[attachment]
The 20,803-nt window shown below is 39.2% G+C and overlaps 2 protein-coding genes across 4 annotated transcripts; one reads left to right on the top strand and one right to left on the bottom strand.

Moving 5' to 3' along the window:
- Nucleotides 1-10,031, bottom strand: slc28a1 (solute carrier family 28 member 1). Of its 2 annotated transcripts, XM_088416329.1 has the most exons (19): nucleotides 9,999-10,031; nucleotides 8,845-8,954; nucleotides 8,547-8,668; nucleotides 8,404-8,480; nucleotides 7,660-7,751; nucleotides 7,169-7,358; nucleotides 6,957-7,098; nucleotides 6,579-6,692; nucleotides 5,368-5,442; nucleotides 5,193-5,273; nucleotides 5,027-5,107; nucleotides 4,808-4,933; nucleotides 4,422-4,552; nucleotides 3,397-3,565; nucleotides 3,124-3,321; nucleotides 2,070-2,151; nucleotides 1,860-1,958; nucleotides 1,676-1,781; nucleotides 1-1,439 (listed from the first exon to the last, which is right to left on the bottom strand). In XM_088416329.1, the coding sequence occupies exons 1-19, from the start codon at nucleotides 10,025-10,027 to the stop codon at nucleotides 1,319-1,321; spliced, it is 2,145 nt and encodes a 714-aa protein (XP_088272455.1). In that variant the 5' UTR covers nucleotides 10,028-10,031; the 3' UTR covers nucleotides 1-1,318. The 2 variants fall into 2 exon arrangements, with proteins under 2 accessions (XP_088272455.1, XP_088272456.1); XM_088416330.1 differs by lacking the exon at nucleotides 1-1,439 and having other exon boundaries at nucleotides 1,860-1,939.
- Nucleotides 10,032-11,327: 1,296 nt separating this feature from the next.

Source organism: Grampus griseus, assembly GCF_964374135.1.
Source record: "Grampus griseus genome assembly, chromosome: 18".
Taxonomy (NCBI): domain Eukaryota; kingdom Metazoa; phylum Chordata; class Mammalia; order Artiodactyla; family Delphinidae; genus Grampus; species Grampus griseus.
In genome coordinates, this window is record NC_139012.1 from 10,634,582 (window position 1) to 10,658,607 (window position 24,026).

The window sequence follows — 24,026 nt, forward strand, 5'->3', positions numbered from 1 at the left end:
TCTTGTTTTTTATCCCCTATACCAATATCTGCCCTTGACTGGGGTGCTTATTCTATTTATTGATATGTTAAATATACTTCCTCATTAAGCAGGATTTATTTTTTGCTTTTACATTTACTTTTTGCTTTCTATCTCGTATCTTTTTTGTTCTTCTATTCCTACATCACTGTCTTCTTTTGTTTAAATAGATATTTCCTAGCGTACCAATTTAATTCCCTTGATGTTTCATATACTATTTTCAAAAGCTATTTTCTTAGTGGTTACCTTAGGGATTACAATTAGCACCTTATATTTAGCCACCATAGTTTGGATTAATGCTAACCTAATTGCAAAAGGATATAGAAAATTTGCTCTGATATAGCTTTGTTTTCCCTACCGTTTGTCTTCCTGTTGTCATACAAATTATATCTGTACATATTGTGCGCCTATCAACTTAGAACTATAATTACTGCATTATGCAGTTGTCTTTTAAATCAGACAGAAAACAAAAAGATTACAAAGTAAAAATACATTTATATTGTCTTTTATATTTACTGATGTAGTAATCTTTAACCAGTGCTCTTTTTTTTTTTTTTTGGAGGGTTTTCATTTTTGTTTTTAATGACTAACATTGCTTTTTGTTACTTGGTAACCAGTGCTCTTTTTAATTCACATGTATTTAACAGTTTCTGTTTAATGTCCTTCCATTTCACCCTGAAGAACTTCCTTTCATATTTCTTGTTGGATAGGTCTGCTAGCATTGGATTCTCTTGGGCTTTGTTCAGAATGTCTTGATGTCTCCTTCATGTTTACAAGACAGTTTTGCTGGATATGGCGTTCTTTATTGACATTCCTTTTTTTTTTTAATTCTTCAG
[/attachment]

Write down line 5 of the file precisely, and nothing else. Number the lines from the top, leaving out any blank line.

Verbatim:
Source organism: Grampus griseus, assembly GCF_964374135.1.